It’s a match: New drug discovered to target protein in CNS disorders

Research by The Florey’s Drug Discovery Innovation Group has identified a new, highly specific drug, Cpd1, which can help scientists understand what types of diseases and illnesses the cell-surface protein ‘α1B-adrenoceptor’ may be responsible for.

The research, led by Dr Alaa Abdul-Ridha, was published in ACS Chemical Neuroscience.

α1B-adrenoceptor is abundantly found in the brain and contributes to transmission of nerve impulses between neurons so it may be involved in numerous central nervous system disorders like Alzheimer’s or epilepsy. The researchers have proven that this critical protein can be specifically targeted with the Cpd1 drug.

Dr Alaa Abdul-Rhida wears white labcoat with blue headscarf
Dr Alaa Abdul-Rhida

The Florey research was conducted in collaboration with researchers at University of Zurich, Monash Institute of Pharmaceutical Sciences, Bio21, Vernalis Research and brought together experts in dementia and systems neuroscience at The Florey.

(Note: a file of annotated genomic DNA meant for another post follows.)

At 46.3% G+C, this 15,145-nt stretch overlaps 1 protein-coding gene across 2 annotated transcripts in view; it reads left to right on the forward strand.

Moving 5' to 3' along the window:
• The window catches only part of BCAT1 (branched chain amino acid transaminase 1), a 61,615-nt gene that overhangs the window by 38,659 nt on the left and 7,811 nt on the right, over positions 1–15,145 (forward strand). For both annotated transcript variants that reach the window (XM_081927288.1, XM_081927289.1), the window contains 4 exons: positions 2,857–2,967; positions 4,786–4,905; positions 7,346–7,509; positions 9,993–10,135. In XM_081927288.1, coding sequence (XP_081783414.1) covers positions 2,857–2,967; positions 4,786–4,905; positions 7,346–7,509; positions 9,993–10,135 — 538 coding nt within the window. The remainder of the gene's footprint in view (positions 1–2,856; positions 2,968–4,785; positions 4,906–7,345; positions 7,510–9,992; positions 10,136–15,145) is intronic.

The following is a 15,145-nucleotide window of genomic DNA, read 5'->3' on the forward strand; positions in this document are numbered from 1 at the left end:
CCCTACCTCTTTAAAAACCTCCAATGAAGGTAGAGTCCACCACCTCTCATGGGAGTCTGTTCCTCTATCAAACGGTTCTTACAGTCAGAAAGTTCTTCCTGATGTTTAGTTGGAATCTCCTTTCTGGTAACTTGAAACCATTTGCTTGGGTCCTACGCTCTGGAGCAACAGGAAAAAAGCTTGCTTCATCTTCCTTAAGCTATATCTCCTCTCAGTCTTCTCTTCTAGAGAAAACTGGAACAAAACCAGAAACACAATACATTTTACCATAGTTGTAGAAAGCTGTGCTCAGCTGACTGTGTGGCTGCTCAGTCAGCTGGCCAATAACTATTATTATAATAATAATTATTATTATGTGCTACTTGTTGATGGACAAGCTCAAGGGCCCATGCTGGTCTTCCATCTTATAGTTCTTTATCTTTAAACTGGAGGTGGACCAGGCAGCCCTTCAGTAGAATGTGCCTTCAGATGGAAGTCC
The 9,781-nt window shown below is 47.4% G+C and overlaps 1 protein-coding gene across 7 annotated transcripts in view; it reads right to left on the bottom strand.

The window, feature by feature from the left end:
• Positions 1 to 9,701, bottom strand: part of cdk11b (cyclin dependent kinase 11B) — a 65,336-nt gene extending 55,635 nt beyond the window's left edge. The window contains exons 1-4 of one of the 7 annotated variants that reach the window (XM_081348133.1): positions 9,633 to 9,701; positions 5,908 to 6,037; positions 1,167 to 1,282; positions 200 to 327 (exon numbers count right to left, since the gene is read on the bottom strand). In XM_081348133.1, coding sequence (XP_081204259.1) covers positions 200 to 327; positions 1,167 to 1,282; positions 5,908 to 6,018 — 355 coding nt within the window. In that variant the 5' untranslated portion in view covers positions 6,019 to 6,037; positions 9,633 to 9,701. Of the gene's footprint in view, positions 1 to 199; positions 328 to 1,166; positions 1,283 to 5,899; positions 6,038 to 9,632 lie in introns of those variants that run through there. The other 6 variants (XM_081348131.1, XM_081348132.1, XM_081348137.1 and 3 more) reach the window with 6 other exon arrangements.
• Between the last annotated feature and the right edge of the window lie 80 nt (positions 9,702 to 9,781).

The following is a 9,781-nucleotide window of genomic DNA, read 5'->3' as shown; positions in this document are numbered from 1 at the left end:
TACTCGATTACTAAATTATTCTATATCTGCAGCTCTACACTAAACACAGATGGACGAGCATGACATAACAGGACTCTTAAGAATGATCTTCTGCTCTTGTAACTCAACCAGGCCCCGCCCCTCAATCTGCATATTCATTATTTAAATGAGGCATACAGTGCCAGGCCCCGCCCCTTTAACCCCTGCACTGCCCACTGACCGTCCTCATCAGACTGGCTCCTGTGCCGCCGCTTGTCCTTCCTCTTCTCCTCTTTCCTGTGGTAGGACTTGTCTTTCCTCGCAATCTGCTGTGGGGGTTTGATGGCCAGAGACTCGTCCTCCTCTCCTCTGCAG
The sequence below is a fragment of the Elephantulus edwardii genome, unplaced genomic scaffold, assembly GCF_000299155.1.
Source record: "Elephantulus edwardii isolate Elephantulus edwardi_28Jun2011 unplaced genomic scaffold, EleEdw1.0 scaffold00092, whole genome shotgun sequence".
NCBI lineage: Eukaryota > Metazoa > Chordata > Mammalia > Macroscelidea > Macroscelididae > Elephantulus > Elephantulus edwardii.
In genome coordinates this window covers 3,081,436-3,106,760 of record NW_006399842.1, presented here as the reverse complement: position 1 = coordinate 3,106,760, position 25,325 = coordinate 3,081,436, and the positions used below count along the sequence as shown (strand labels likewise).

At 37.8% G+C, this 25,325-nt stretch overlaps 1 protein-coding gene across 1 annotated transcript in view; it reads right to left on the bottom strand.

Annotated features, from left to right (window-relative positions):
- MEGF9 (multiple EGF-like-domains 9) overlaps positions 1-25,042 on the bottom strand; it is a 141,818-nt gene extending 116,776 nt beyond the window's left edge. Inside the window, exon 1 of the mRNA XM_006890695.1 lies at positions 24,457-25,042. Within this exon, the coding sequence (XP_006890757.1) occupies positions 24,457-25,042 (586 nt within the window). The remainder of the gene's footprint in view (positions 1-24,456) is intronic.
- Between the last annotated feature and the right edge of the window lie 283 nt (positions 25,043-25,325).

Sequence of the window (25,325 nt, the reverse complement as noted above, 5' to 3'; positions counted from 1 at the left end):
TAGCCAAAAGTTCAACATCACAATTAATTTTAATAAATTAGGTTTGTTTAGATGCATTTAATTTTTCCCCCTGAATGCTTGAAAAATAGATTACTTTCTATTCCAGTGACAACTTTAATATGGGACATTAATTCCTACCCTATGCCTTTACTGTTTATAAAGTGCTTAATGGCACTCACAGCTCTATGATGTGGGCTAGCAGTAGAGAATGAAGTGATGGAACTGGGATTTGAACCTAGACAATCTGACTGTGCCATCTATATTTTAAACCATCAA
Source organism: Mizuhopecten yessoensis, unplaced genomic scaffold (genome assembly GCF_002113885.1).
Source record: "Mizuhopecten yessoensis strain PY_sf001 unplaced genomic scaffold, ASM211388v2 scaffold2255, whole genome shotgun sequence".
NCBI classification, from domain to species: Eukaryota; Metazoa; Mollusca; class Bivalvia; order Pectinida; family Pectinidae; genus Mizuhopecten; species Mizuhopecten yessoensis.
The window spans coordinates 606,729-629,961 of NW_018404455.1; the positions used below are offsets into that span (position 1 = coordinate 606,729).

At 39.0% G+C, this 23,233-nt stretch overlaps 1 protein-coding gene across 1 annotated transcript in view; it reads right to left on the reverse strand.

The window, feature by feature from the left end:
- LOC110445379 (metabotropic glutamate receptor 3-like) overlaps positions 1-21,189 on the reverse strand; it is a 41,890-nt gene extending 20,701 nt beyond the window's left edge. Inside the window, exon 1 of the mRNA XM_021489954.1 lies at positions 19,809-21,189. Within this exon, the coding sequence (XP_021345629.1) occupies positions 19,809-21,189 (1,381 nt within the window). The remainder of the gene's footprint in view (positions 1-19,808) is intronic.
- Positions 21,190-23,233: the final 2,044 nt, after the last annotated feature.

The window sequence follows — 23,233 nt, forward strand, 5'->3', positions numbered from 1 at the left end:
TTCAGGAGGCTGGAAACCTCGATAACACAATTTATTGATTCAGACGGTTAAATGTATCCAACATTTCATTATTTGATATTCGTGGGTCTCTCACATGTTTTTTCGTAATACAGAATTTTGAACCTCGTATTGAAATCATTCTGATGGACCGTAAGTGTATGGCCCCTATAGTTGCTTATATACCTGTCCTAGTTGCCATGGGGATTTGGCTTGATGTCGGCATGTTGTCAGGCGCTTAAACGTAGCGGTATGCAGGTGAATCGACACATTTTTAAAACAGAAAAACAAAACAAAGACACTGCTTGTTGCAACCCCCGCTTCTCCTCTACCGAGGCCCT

“Through a collaborative effort and rigorous drug testing, we were able to find a drug molecule that was specific to the α1B-adrenoceptor,” Dr Abdul-Ridha said.

“There are 8 other receptors which are structurally very similar to α1B-adrenoceptor, and it can be hard to find the key for the lock when there are 9 almost identical locks,” she says.

“By finding this specific drug, we have identified a tool that will enable us and other researchers in the field to better understand the role of this protein in normal human physiology and in disease.”

The α1B-adrenoceptor and its related proteins are also found in blood vessels and in the heart muscle where they are known to contribute to blood pressure regulation and heart contractions. Due to the lack of specific drugs to study them, the proteins individual roles remain unclear.   

“Identifying a specific compound is an important step towards understanding the role of the α1B-adrenoceptor in our body and a step closer to achieving more selective therapies with fewer side-effects,” says Dr Abdul-Ridha. 

“Through our research, we are enabling the discovery of novel and more specific drugs. For the future, this means safer and more targeted drugs to patients.”